Science fiction is perhaps the most effective genre to explore the concerns of the present whilst reflecting on the possibilities of the future. But what precisely can it tell us about present and future by setting these two timeframes in the same critical space? In this remarkable and original book, Sean Redmond examines the issues and themes that are repeatedly found across a range of contemporary science fiction films and television programmes. He argues that they reveal the profound effects the digital age has had on our social lives. Through narratives that feature the 'post-human', genetic engineering and cloning, surveillance and data mining, space and time travel, artificial intelligence, online dating cultures and visions of catastrophe, they portray a world in which the material, and the stable, are being lost to the ever-more volatile and ephemeral idea of 'liquid space'. Redmond examines a wide selection of popular films and TV series such as Gravity, Under the Skin, The Lobster, Children of Men and Doctor Who, to locate how traditional values are being erased in favour of a new liquid modernity. Drawing on an eclectic range of approaches from phenomenology to critical race theory, and from close textual analysis to the revelations of eye-tracking technology, this book is an illuminating account of the digital age through the lens of science fiction.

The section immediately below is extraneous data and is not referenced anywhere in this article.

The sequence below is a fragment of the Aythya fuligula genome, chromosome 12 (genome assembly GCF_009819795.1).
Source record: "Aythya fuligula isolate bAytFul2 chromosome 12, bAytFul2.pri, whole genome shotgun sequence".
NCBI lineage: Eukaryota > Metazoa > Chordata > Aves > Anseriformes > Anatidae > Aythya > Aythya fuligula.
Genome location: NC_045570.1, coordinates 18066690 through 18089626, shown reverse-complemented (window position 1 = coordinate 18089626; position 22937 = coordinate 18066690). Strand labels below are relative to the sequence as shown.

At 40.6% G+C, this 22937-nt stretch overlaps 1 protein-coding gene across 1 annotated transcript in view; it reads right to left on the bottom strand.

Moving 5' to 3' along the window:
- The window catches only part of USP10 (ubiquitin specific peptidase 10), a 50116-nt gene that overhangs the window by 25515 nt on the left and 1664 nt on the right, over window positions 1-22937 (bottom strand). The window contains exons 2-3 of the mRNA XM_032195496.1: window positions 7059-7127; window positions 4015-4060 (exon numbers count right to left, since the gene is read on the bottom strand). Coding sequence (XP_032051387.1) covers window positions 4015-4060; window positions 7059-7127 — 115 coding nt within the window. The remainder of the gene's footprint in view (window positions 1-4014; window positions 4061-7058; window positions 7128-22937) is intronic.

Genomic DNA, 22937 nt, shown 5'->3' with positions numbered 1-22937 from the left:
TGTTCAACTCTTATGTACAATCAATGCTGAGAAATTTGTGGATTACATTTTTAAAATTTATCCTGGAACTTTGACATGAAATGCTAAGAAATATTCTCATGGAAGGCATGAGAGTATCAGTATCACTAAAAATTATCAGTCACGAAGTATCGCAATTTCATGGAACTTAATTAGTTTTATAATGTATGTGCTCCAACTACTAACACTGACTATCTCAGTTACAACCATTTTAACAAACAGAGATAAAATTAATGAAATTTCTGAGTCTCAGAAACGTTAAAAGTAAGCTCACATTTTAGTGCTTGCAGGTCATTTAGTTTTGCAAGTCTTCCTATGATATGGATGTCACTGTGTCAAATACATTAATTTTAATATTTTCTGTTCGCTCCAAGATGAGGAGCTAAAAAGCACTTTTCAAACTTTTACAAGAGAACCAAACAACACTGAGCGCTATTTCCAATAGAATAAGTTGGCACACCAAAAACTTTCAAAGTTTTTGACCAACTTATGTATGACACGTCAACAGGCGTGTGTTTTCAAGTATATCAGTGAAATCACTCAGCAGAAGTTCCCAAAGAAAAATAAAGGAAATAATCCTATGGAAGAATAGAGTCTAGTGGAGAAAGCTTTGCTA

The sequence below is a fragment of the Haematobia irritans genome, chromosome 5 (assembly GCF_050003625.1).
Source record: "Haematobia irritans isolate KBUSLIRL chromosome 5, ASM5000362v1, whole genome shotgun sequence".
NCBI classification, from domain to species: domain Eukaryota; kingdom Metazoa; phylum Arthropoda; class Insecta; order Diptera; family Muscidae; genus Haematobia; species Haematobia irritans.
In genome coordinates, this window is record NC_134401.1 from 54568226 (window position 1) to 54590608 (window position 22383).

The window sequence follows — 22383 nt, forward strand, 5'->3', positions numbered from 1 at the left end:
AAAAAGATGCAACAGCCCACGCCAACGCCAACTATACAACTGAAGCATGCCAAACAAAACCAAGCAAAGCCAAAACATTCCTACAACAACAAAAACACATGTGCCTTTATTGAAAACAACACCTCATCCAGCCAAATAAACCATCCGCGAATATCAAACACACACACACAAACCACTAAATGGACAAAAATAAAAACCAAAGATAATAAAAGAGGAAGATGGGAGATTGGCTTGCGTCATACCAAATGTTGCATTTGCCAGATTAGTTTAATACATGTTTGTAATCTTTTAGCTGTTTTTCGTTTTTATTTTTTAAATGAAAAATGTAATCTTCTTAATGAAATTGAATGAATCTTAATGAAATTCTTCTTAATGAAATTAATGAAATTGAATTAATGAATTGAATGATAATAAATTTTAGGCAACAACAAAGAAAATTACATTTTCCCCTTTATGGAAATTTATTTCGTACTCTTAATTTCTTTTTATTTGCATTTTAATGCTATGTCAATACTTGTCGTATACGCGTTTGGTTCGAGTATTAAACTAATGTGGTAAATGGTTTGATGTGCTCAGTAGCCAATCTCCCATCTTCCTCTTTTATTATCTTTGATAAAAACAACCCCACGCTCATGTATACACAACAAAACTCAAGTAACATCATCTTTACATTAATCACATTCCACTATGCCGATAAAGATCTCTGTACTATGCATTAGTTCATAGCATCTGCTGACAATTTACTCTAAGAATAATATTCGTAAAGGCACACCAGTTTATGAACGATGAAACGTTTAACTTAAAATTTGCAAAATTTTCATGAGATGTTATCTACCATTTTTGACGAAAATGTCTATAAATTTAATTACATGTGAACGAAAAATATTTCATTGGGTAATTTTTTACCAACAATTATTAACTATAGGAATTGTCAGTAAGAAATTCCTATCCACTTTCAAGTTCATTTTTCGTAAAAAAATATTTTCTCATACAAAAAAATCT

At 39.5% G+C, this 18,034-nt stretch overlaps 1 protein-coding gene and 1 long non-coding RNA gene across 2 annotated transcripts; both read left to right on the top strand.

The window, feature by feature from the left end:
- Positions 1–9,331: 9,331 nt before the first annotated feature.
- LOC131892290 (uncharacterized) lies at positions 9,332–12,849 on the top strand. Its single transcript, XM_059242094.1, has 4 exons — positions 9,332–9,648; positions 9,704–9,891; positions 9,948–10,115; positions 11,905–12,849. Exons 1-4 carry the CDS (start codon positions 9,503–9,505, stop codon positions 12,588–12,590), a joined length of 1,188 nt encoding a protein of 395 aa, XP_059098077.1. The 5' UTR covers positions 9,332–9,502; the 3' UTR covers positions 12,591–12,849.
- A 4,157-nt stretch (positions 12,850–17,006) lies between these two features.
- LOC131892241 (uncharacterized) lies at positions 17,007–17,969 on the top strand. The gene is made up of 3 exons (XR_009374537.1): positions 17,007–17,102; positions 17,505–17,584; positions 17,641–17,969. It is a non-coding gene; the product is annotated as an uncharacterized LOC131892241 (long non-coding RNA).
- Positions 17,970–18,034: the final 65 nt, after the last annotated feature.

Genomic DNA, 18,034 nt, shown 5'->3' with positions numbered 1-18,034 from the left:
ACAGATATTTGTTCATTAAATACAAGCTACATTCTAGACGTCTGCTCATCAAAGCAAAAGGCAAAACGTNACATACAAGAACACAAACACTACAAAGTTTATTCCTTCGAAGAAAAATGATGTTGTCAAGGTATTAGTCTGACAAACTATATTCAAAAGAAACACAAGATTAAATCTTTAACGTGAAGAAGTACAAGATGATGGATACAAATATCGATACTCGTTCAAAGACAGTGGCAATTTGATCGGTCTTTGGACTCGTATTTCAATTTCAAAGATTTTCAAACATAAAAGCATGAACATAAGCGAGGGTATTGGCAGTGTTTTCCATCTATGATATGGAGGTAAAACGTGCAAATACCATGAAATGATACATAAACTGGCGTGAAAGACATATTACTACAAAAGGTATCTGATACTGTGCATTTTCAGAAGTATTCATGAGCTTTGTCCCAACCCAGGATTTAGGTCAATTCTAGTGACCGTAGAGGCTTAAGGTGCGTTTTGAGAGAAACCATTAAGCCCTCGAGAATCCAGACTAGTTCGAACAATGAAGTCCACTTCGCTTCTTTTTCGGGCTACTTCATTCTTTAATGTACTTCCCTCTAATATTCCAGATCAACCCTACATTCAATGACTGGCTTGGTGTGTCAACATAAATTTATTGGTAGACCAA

About the Author
Sean Redmond is Associate Professor of Media and Communication at Deakin University, Australia. He is the author of numerous books including Blade Runner (2016), The Cinema of Takeshi Kitano: Flowering Blood (2013) and Liquid Metal: A Reader in Science Fiction Film (2004).